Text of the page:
Although the federal Fair Labor Standards Act (FLSA) guarantees fair wages for all employees working within the United States, the Act does provide certain exceptions. Interns, for example, can work without compensation, so long as they are in a learning environment while on the job.
According to a recent class action wage and hour lawsuit, Coach allegedly classified some of its employees as interns in order to avoid paying them the wages they were earning. Johnetta Campbell, who filed the lawsuit, worked for Coach from January 2012 through March 2012, during which time she would typically work five days a week, up to eight hours a day. She alleges that Coach has been illegally withholding pay from her and other employees since July 2008.
According to the wage and hour lawsuit, Campbell and other employees were hired by Coach to create trend boards, research new trends and fabrics, work in the warehouse, and perform other various tasks. As a result, Campbell alleges that Coach’s practice of refusing to pay them for the work that they performed is in direct violation of New York labor law. According to Campbell, Coach allegedly began classifying employees as interns in order to minimize labor costs and retain a higher profit value.
Both New York labor law and the U.S. Department of Labor provide criteria for interns that do not need to be paid. These requirements include:
- The training is comparable to what the intern would receive in an educational program;
- The training benefits the intern by imparting skills and knowledge of the business;
- The intern does not take the place of regular employees and works only under close supervision;
- The activities of interns do not provide an immediate advantage to the employer;
- The interns are not necessarily entitled to a job after their training period has ended, and are free to take jobs elsewhere in the same field;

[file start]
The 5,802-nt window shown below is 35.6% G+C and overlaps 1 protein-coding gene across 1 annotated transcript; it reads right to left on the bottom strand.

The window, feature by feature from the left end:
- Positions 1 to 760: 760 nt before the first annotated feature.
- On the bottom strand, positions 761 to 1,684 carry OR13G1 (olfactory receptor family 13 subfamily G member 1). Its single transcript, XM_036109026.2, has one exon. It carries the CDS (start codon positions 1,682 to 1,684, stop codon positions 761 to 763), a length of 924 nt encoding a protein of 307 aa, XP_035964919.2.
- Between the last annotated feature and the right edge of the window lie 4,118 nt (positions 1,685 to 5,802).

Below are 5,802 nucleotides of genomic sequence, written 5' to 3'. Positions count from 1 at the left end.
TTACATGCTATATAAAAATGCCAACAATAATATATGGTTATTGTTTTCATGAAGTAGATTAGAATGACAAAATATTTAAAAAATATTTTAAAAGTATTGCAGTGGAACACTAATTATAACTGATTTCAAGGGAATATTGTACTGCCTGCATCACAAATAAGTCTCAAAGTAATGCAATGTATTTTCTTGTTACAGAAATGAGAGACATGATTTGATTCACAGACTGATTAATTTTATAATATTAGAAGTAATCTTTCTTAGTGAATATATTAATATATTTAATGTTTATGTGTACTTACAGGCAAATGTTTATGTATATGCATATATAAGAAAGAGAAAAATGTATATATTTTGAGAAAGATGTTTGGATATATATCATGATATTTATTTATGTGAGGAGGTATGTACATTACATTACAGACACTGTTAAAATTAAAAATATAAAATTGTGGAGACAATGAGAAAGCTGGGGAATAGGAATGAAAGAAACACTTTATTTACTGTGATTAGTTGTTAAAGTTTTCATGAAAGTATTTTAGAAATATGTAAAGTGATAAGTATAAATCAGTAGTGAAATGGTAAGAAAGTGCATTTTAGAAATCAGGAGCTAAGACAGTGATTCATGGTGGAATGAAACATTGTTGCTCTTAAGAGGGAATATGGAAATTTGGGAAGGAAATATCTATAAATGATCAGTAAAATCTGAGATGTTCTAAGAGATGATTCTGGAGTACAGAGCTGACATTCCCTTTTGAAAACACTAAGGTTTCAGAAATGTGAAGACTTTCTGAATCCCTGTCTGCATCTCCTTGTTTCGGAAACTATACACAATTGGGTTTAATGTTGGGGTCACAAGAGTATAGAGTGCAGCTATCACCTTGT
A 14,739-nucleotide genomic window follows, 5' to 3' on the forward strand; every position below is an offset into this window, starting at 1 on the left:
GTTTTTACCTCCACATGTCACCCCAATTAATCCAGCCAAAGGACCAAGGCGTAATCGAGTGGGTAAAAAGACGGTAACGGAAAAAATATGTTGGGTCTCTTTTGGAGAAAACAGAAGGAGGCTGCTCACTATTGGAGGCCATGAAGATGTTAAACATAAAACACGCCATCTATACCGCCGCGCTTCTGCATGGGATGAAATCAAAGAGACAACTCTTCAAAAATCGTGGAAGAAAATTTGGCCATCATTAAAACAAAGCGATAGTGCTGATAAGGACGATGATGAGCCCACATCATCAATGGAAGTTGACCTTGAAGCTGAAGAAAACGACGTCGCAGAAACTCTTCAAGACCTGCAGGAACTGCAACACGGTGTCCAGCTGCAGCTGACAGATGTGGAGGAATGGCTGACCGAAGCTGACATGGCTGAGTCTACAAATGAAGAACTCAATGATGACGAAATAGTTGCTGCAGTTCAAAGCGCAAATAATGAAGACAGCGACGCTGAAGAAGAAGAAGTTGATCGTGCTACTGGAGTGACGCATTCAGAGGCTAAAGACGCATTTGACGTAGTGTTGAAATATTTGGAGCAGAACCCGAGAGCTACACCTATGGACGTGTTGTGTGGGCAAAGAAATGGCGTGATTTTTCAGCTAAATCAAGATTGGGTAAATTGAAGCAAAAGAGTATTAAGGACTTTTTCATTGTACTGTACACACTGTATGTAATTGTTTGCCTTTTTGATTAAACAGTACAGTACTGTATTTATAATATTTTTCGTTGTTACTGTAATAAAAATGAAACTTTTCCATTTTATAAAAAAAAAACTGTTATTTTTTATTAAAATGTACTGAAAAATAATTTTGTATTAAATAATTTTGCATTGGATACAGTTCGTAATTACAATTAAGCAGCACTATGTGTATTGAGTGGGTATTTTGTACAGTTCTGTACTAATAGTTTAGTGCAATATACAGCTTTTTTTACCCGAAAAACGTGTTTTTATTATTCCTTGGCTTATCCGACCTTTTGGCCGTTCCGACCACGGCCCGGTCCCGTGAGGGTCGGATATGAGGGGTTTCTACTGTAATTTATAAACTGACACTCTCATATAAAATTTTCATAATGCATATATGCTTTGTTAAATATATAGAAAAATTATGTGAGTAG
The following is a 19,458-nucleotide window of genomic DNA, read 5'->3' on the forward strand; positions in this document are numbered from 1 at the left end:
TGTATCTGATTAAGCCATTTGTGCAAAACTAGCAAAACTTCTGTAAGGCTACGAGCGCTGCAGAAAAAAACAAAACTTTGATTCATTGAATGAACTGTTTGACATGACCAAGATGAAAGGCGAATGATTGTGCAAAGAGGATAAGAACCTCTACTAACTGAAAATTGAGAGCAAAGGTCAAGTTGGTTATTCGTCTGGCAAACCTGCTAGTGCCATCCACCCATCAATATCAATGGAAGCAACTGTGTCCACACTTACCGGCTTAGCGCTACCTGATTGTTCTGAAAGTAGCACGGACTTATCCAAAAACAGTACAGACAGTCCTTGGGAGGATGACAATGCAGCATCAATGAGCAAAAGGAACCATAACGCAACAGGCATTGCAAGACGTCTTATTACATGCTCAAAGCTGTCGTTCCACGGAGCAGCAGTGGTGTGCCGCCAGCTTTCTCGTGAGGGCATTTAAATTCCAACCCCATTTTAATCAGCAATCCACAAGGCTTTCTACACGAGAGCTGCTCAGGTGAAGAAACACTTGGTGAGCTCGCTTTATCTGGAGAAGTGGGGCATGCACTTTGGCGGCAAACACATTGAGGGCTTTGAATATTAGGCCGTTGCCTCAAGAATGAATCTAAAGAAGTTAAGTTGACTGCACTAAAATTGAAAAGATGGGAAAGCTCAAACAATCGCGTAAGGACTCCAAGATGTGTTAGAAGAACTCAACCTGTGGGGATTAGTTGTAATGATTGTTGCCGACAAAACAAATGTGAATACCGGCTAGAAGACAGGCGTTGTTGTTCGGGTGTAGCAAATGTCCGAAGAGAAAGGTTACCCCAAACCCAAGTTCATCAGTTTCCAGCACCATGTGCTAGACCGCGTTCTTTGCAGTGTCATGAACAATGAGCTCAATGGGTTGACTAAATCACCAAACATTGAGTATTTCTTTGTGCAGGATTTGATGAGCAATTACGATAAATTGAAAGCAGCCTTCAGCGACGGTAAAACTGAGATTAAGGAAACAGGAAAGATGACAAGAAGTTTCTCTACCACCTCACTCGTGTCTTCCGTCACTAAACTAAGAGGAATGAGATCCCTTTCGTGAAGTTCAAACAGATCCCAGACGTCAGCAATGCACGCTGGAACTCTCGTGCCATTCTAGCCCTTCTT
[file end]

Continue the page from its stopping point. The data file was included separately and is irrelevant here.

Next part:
- The interns are notified, in writing, that they will not receive any wages and are not considered employees for minimum wage purposes;
- Any clinical training is performed under the supervision and direction of people who are experienced in that activity;
- The interns do not receive employee benefits, such as health insurance;
- The training is general and qualifies interns to work in any similar business in the industry;
- Advertisements, postings, or solicitations for the internship program clearly discuss the educational benefits rather than employment, although employers may indicate that qualified graduates may be considered for employment.
Since the Great Recession hit our economy a few years ago, employers have been looking for ways to cut corners and keep their profits up. All too often, this means that they look for ways to increase output from their workers, while simultaneously finding ways to pay them less, or not pay them at all. Many employees tolerated this while the job market was crashing, for fear of being unable to find another job. Now that the economy has stabilized, employees have begun speaking out against abusive employers and bringing their claims to the courts.
The Illinois overtime attorneys and Chicago FLSA attorneys at the Chicago Overtime Law Center are investigating unpaid overtime claims against Newspapers, Magazines, Media Companies, Hotels, Restaurants, Retail Stores and Chains, Banks and real-estate companies for misclassifying appraisers or loan officers as managers, erasing or altering time sheets or time records, pressuring workers not to report or record overtime, and otherwise failing to pay workers for overtime and other wages. If you are the victim this practice call us at (312) 869-4095 or contact us online.
The Chicago unpaid overtime lawyers at the Chicago Overtime Law Center have decades of experience fighting for wage earner’s rights. We have a team of Chicago unpaid overtime attorneys who focus on nationwide class action lawsuits and work out of Chicago and Oak Brook offices and prosecute claims for workers all over the Chicago area including Peoria and Rock Island. We protect unpaid workers who haven’t received overtime throughout the Chicago area including in DuPage, McHenry Kane and Cook Counties.
Our Naperville and West Chicago overtime lawyers are intimately familiar with the issues that arise during wage claim litigation, and we know the laws that govern overtime cases well. Many employers misclassify employees as being exempt from overtime laws and pay workers salaries instead of hourly wages in order to avoid paying them overtime. Some employers mistakenly classify employees as exempt and others intentionally do so in order to circumvent the law. In either case, workers do not receive the wages they should, and a lawsuit may be the only way to recover their earned wages.
The Chicago Overtime Law Center is based in Chicago, and represents clients throughout the country who have not been paid for the overtime hours that they worked. If you believe that you are owed overtime wages, contact one of our Chicago class action attorneys by phone at (312) 869-4095 or through our online form.